Snapp KR, Wagers AJ, Craig R, Stoolman LM, Kansas GS. 1997. P-selectin glycoprotein ligand-1 is essential for adhesion to P-selectin but not E-selectin in stably transfected hematopoietic cell lines. Blood. 89(3):896-901. Pubmed: 9028320


P-selectin (CD62P) is a member of the selectin family of adhesion molecules involved in the regulation of leukocyte traffic. P-selectin glycoprotein ligand-1 (PSGL-1) is a mucin-like molecule that is thought to be a primary ligand for P-selectin. The interaction of P-selectin with PSGL-1 results in leukocyte rolling and recruitment of leukocytes to sites of inflammation and tissue injury. However, expression of PSGL-1 protein alone is insufficient for binding to P-selectin. Several posttranslational modifications of PSGL-1, including sialylation, sulfation, and fucosylation by alpha 1,3-fucosyltransferase(s) (FucT), are required for functional interaction with P-selectin. Recently, several groups have reported that PSGL-1 might also serve as a ligand for E-selectin. Differential posttranslational modifications of PSGL-1 may determine whether it can interact with either P- or E-selectin or both. To determine whether PSGL-1 is essential for adhesion to P- or E-selectin, we have constructed and analyzed a panel of stably transfected K562 cells. K562 cells express FucT-IV but not FucT-VII or PSGL-1, and do not bind to either E- or P-selectin. K562 cells transfected with PSGL-1 cDNA also did not bind to either P- or E-selectin. Binding to P-selectin occurred only when K562 cells were cotransfected with both FucT-VII and PSGL-1. In contrast, expression of FucT-VII alone was sufficient for E-selectin binding. These data demonstrate that expression of PSGL-1 is not required for adhesion of a stably transfected hematopoietic cell line to E-selectin, and suggest that FucT-IV alone cannot properly modify PSGL-1, expressed in transfected K562 cells, to bind P-selectin.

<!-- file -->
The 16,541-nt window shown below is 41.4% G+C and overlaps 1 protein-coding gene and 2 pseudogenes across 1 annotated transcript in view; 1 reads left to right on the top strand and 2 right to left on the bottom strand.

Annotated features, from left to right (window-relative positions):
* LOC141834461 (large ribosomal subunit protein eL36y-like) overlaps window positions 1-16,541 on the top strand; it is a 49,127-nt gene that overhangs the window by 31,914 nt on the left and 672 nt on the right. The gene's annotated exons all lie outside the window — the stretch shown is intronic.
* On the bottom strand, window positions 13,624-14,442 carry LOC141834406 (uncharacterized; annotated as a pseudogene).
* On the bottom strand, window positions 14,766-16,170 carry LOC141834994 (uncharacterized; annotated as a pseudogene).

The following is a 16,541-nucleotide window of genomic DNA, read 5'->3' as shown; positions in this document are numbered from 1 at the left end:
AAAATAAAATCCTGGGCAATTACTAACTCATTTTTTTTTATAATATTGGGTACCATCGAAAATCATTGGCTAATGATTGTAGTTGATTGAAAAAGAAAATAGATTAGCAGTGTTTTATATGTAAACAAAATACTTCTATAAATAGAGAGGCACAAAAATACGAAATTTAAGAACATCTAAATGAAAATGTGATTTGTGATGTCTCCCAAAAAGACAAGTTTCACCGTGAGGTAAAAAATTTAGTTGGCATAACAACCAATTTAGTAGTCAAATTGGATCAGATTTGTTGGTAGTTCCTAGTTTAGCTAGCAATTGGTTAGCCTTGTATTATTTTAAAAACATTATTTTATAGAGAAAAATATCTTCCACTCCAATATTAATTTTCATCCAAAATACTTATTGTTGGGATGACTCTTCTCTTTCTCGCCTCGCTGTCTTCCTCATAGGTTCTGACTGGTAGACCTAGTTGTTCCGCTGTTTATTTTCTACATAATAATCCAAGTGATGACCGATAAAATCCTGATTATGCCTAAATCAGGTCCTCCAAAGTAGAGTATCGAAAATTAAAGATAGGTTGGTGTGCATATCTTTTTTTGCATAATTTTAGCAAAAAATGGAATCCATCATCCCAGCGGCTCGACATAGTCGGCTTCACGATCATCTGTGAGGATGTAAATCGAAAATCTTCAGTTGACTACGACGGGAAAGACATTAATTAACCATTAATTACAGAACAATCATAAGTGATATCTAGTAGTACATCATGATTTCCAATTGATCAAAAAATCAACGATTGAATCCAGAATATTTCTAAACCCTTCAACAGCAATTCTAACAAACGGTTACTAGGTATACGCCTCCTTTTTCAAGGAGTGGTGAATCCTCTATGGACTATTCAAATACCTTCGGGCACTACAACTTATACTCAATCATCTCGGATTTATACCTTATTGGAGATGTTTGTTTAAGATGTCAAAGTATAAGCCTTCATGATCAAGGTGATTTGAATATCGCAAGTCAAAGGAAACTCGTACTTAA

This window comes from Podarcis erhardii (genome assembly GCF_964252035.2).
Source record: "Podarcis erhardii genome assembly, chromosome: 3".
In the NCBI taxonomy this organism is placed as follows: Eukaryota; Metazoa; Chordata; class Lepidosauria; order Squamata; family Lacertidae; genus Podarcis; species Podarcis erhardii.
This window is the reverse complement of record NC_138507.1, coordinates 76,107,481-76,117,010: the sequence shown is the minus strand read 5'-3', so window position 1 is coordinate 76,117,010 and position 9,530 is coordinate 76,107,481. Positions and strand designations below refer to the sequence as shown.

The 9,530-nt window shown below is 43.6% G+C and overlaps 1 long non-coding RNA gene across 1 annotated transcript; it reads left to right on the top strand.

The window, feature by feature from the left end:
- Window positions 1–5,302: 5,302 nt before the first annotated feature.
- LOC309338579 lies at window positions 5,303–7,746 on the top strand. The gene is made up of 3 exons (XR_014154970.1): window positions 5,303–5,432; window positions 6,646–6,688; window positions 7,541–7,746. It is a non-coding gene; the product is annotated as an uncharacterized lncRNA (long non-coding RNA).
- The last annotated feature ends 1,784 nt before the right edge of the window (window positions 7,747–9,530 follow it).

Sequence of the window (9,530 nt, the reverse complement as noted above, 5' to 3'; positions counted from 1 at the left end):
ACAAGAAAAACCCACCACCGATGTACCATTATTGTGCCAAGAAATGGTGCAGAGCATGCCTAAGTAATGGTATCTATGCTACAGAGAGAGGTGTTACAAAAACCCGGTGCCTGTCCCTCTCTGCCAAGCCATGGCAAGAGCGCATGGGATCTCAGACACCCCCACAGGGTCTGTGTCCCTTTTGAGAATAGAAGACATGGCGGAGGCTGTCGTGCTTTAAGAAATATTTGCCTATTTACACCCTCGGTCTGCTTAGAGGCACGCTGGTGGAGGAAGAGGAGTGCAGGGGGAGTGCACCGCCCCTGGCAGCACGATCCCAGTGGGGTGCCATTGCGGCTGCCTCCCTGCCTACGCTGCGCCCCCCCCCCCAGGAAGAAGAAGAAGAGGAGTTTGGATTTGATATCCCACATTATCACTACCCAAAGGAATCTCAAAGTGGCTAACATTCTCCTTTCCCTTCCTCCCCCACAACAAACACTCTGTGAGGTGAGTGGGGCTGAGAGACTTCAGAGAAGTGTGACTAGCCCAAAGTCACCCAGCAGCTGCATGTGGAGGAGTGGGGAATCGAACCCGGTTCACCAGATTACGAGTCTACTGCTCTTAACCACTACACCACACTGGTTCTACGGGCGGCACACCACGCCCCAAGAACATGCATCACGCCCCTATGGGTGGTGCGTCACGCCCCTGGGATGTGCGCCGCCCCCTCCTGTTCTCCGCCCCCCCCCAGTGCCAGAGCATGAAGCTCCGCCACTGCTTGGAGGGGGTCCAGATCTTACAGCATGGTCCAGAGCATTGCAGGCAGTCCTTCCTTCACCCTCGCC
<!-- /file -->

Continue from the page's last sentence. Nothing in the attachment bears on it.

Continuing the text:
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Amy Wagers seeks to change the way we repair our tissues after an injury. Her research focuses on defining the factors and mechanisms that regulate the migration, expansion, and regenerative potential of adult blood-forming and muscle-forming stem cells.

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